In response to my suggestion to open Paint and paste an image, a reader commented this:

“I looked for paint and paste in the MS store however, it wasn’t there. Where may I find it, please?”

You know, I probably should have been a little more clear with my suggestion. Paint is a long-standing built-in program in Windows. There’s a temptation to think that everyone is familiar with it.

Let’s look at the basics.

If you’re looking for a great basic image editor, it’s hard to beat MS Paint. Microsoft toyed with the idea of removing it as standard part of Windows in favor of the more advanced options of Paint 3D, but the reaction from users convinced them to include both programs as part of Windows.

To open Paint, type it in the search box and click on the result.

paint-name

Paint will open with a blank canvas.

paint-screen

You can use tools to crop, resize, or rotate an image.

resize-rotate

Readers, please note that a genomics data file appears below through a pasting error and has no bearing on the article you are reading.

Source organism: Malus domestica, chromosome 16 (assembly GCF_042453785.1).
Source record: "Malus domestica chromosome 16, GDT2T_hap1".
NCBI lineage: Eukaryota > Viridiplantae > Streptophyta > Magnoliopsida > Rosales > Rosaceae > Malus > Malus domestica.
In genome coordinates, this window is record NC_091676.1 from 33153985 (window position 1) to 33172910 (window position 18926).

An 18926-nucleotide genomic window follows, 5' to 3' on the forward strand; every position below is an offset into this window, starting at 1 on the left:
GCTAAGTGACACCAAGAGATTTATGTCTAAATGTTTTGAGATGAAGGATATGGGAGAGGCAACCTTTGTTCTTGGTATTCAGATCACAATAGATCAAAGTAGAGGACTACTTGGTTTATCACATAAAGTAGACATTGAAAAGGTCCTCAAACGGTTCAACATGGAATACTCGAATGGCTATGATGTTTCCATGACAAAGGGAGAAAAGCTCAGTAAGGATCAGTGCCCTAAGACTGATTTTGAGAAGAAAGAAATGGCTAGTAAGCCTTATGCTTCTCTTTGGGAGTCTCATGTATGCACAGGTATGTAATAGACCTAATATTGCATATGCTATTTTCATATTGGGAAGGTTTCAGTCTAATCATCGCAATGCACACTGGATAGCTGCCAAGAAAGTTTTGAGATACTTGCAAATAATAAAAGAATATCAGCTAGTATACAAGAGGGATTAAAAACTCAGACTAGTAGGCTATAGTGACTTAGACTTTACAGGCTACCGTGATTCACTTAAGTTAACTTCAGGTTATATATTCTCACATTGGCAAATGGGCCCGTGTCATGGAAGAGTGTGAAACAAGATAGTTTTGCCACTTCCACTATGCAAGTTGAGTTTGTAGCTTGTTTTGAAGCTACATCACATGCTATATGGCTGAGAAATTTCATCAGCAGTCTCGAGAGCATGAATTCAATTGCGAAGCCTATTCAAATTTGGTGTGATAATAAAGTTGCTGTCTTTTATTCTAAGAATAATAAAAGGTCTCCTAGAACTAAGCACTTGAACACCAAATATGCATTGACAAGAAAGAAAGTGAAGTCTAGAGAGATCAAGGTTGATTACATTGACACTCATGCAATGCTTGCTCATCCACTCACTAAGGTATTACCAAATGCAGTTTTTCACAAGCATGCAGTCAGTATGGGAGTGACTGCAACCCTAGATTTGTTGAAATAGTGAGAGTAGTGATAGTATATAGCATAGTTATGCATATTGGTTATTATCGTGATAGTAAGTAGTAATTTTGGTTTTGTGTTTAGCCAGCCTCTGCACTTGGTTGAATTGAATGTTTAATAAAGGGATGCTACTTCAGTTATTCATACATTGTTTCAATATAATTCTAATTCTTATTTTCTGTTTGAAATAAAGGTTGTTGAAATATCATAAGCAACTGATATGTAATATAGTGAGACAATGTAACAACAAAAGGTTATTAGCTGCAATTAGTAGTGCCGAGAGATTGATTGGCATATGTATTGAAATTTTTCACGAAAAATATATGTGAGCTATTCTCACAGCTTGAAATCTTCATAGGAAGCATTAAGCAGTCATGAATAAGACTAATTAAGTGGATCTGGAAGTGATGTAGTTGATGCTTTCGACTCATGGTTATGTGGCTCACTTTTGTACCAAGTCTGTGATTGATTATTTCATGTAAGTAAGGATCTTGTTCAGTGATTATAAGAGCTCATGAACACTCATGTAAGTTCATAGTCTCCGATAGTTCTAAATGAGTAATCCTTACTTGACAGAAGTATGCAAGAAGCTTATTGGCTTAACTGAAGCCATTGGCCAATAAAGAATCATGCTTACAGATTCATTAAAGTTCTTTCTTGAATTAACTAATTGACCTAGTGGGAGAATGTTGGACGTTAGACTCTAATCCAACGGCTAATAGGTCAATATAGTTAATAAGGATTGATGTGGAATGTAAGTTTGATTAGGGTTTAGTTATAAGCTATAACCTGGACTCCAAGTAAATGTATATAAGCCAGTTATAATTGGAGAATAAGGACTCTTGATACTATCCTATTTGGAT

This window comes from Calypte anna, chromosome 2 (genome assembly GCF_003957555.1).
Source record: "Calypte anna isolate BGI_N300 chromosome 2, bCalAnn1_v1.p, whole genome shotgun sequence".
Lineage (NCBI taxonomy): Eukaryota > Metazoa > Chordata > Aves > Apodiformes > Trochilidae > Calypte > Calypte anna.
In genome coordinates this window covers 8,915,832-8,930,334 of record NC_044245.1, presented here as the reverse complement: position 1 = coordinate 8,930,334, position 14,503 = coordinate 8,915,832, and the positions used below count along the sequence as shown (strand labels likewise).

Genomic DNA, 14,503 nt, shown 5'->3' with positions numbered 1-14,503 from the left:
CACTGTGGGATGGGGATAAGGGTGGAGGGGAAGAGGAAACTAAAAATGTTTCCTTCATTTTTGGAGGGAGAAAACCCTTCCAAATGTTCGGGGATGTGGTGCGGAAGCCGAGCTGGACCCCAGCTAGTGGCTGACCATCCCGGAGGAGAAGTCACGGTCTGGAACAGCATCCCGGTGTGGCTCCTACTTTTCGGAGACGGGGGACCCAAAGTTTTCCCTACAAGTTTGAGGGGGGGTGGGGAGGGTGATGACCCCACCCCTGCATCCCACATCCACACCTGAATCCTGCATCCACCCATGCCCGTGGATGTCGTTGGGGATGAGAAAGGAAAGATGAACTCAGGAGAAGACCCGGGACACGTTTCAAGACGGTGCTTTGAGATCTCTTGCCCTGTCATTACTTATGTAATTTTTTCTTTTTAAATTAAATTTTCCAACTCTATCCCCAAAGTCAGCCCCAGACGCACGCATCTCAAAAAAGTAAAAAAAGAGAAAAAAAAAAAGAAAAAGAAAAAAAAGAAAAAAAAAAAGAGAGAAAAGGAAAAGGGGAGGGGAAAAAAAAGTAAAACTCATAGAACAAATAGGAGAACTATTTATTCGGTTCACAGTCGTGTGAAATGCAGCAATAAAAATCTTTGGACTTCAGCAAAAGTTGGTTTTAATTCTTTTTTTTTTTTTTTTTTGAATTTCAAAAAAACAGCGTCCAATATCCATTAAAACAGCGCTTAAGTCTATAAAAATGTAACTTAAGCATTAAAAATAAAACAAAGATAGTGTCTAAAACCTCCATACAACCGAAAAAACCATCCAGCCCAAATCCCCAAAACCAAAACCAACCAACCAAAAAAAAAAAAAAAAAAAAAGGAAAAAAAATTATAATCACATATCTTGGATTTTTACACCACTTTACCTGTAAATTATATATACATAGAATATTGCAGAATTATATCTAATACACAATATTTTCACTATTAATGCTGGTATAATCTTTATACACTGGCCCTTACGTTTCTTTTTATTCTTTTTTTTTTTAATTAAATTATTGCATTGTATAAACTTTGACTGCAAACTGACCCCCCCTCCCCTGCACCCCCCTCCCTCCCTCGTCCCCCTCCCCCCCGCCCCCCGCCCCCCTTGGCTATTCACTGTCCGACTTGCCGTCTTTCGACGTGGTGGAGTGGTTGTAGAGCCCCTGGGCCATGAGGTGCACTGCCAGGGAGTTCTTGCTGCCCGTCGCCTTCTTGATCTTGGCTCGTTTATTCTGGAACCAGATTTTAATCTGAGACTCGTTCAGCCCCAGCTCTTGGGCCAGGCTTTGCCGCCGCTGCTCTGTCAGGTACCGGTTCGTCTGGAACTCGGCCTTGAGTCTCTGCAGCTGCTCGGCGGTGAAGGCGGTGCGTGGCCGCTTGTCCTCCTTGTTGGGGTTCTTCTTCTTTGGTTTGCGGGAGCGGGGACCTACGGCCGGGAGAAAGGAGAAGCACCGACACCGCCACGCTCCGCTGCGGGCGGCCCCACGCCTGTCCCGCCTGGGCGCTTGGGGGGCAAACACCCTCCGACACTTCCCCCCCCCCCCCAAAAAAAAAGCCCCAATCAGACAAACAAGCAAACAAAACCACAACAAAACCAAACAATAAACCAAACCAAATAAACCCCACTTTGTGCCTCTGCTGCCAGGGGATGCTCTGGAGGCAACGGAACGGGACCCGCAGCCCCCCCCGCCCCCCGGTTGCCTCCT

You can also add text and shapes to an existing image. The arrow in this screenshot I drew using the Paint arrow shape.

tools

Or you can choose to create a blank canvas and use the brushes and shapes to make your own creations.

blank-canvas

To open an image for editing, click on File at the top right and open the image you wish to edit.

open-from-paint

Since this is clearly on its side, I’m going to rotate it by selecting the arrow beside rotate and choosing Rotate left 90 degrees from the drop-down menu. You can choose other angles of rotation or to flip the image horizontally or vertically.

rotate-paint

Now the image appears upright. One way to alter the image is to resize it. This can be especially helpful when you import very large images from digital cameras that are too large for e-mails or to insert in printed material.  Choose Resize.

Tomorrow we’ll look at how to edit an existing image.